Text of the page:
Function produces no results when trying to append to a list

I am unable to produce any results with the following question:

Write a function named append_sum that has one parameter — a list named named lst . The function should add the last two elements of lst together and append the result to lst . It should do this process three times and then return lst . For example, if lst started as [1, 1, 2] , the final result should be [1, 1, 2, 3, 5, 8] .

Here is my code:

#Write your function here

def append_sum(lst):
  a = lst[-1] + lst[-2]
  lst = lst.append(a)
  return lst

#Uncomment the line below when your function is done
print(append_sum([1, 1, 2]))

I know I am not producing the results three times here but I would think this would return something. Instead it returns “None”.

.append() updates the list in place/memory. But the append method itself doesn’t return anything (None), which you then use to overwrite your lst

6 Likes

@stetim94

Understood, I’ve updated my code below to remove the overwrite (or at least I think) and it is still returning “None”

#Write your function here

def append_sum(lst):
  a = lst[-1] + lst[-2]
  return lst.append(a)

#Uncomment the line below when your function is done
print(append_sum([1, 1, 2]))

But the append method itself doesn’t return anything (None)

That statement remains true.

If the function’s goal is to return a list with an appended_sum, you should return only the list.

If the function’s goal is to just append the sum, the you don’t need to return anything, and if you print the list after invoking append_sum on it you will see the effect that has taken place.

2 Likes

@toastedpitabread

I think I see what you’re saying. My goal is to just append the sum and then print out the results when calling the function.

#Write your function here

def append_sum(lst):
  a = lst[-1] + lst[-2]
  lst.append(a)

#Uncomment the line below when your function is done
print(append_sum([1, 1, 2]))

My other confusion comes from nothing being displayed from my print. There is no error in the code, so I would expect to see some type of result returned.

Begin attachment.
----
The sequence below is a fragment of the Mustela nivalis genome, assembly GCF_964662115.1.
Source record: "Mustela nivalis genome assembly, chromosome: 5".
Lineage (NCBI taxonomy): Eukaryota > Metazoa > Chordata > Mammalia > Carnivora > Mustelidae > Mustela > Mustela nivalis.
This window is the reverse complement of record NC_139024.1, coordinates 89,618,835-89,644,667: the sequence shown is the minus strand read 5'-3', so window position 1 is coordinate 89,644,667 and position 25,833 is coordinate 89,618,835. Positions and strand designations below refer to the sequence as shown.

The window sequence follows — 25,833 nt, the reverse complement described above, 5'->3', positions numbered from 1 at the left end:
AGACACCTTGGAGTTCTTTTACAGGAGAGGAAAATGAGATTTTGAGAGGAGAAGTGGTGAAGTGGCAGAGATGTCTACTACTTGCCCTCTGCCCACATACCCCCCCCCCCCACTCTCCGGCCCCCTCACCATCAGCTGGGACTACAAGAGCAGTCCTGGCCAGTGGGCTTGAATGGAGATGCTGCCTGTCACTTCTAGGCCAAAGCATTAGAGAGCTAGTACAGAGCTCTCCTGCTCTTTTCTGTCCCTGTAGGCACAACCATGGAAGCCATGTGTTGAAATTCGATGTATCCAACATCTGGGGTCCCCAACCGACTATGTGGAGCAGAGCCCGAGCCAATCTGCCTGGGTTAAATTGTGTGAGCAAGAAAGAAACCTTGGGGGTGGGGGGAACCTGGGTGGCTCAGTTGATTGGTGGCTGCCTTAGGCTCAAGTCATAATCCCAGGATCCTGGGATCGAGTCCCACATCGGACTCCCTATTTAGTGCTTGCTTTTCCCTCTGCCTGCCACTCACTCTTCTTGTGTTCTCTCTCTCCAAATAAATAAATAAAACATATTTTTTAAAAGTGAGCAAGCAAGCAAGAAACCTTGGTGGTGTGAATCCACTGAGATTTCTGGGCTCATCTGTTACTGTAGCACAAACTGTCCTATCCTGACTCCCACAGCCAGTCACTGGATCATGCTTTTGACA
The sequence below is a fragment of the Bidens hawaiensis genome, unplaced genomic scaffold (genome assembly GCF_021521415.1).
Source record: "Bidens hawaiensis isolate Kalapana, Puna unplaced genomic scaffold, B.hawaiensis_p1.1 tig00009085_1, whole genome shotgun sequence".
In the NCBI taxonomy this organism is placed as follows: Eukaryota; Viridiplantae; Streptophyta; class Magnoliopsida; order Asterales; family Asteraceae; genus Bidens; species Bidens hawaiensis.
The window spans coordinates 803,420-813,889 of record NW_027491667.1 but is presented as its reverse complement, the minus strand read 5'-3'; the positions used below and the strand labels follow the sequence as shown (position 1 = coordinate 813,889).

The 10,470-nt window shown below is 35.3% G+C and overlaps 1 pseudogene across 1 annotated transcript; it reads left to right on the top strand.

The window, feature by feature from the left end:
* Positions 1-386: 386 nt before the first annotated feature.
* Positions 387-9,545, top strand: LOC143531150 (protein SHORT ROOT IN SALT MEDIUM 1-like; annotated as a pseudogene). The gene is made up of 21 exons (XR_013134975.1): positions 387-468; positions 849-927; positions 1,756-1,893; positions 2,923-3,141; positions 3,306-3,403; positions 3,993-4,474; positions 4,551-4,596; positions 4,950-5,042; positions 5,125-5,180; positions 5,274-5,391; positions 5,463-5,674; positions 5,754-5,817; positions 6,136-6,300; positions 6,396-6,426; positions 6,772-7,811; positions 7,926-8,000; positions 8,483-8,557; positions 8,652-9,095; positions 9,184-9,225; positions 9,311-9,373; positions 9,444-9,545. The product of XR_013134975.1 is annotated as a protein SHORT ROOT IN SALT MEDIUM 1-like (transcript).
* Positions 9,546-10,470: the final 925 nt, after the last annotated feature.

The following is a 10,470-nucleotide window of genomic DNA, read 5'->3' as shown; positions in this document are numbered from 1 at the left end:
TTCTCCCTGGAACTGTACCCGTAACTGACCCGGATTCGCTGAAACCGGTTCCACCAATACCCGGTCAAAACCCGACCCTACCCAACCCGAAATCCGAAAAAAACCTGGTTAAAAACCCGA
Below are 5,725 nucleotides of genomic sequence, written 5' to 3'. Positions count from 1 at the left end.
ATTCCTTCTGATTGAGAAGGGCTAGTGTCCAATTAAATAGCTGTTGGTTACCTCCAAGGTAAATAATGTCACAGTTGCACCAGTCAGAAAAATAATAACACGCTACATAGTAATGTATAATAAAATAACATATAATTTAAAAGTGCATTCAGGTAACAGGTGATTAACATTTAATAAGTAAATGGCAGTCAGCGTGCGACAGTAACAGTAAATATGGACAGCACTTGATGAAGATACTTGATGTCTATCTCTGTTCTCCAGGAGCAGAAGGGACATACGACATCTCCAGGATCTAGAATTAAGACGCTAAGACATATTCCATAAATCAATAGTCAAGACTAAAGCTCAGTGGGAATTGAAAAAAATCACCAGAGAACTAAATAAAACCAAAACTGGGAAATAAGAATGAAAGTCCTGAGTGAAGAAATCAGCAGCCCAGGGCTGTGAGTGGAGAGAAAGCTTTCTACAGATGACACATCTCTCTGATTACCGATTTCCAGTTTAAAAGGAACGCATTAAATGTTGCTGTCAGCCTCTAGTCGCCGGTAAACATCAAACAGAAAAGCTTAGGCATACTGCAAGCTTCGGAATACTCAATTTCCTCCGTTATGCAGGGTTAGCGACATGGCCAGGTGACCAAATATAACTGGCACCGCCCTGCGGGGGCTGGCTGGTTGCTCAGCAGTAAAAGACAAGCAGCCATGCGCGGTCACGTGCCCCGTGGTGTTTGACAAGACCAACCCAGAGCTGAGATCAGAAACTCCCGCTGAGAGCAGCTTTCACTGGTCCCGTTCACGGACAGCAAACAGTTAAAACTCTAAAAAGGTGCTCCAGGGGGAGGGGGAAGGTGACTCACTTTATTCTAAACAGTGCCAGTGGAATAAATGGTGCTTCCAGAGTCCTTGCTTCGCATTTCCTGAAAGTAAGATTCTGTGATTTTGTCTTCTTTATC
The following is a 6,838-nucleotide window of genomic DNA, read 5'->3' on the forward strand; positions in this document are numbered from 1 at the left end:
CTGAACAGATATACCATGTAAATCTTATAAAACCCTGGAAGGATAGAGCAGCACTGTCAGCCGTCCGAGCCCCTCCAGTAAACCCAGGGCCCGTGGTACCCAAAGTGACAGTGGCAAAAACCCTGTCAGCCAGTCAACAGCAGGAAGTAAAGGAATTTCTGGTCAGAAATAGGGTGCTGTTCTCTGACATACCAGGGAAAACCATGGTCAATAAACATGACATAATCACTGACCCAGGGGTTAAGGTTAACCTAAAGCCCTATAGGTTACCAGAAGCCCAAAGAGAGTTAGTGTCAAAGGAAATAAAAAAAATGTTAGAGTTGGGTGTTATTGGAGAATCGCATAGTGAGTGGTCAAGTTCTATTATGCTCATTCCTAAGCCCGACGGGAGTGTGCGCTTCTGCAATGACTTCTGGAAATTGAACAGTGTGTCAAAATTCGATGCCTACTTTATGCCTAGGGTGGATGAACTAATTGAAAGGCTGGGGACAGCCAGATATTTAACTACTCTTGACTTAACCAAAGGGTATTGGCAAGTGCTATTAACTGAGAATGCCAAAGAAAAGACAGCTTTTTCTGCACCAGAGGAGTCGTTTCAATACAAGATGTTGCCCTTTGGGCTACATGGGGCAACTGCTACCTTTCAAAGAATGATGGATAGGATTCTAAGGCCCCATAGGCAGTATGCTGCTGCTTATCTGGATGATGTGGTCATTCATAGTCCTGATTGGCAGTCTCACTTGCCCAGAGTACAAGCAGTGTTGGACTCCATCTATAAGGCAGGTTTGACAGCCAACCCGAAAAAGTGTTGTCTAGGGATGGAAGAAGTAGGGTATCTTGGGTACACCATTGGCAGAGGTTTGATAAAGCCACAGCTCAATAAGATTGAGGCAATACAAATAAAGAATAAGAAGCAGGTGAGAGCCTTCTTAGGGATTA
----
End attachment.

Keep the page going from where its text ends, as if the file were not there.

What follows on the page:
A function is like a machine, it does something for you. If it doesn’t return a statement, it normally isn’t useful to print the function call itself.

Consider some variations:

def append_sum(lst):
  a = lst[-1] + lst[-2]
  lst.append(a)

test = [1, 1, 2]
append_sum(test) #sum of 1 and 2 (3) is appended to test
print(test)
# [1, 1, 2, 3]

def append_sum(lst):
  a = lst[-1] + lst[-2]
  lst.append(a)
  return lst

print(append_sum([1, 1, 2]))
# [1, 1, 2, 3]
# but it's just a print, no values are stored. To store somewhere:
new_list = append_sum([1, 1, 2])
print(new_list)
# [1, 1, 2, 3]

Considering the name of the function, I’d go with the first variation myself (not in regards to the exercise, with that you have to follow the instructions to pass).
The difference being the first function appends the sum to the list, whereas the second returns a new list with an appended sum. Maybe it’s just me though.

2 Likes

@toastedpitabread

I guess the exercise is throwing me off then. From the directions it seems like I just need to write a single function that will print the results from

print(append_sum([1, 1, 2]))

I shouldn’t have to define a variable outside of the function, based on the directions.

#Write your function here

def append_sum(lst):
  a = lst[-1] + lst[-2]
  lst.append(a)
  return lst
  
#Uncomment the line below when your function is done
print(append_sum([1, 1, 2]))

I think I’m on the right track now however.

Yes! I’m just saying in your own projects when you write functions you want them named in a way that gives a very good clue to what they do (within reason).

1 Like

@toastedpitabread

Awesome! Here is my final code with a better variable name

#Write your function here

def append_sum(lst):
  combine_last_two = lst[-1] + lst[-2]
  lst.append(combine_last_two)
  combine_last_two = lst[-1] + lst[-2]
  lst.append(combine_last_two)
  combine_last_two = lst[-1] + lst[-2]
  lst.append(combine_last_two)
  return lst

#Uncomment the line below when your function is done
print(append_sum([1, 1, 2]))

This does make it easier to read and understand vs. just assigning random variable names like x and y. The funny thing is, in school and online courses - you are taught variables as single letters most times.

1 Like

I think with text editors now auto-completing, I’m all for more readability (as long as the name doesn’t get too long).

If the code gets large it gets hard to maintain when you come back to it after time otherwise.

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One of the biggest principles in programming is the DRY principle which stands for Do Not Repeat Yourself. Instead of writing out the procedure three times, the same thing can be achieved by employing for loop and range function. You can specify the number of times you want the procedure to be repeated in range function and use a for loop to loop over the procedure. The underscore in my code denotes the unused variable.

def append_sum(lst):
    for _ in range(3):
        lst.append(lst[-1] + lst[-2])
    return lst

print(append_sum([1, 1, 2]))

range(3) should probably be range(len(list)). Otherwise it won’t work on any other length of list.

1 Like

Depends. If you simple want to execute something 3 times, range(3) is good

this code misses a check to verify there at least two elements in the list (and if lst is even a list). Otherwise you might get errors.

2 Likes

True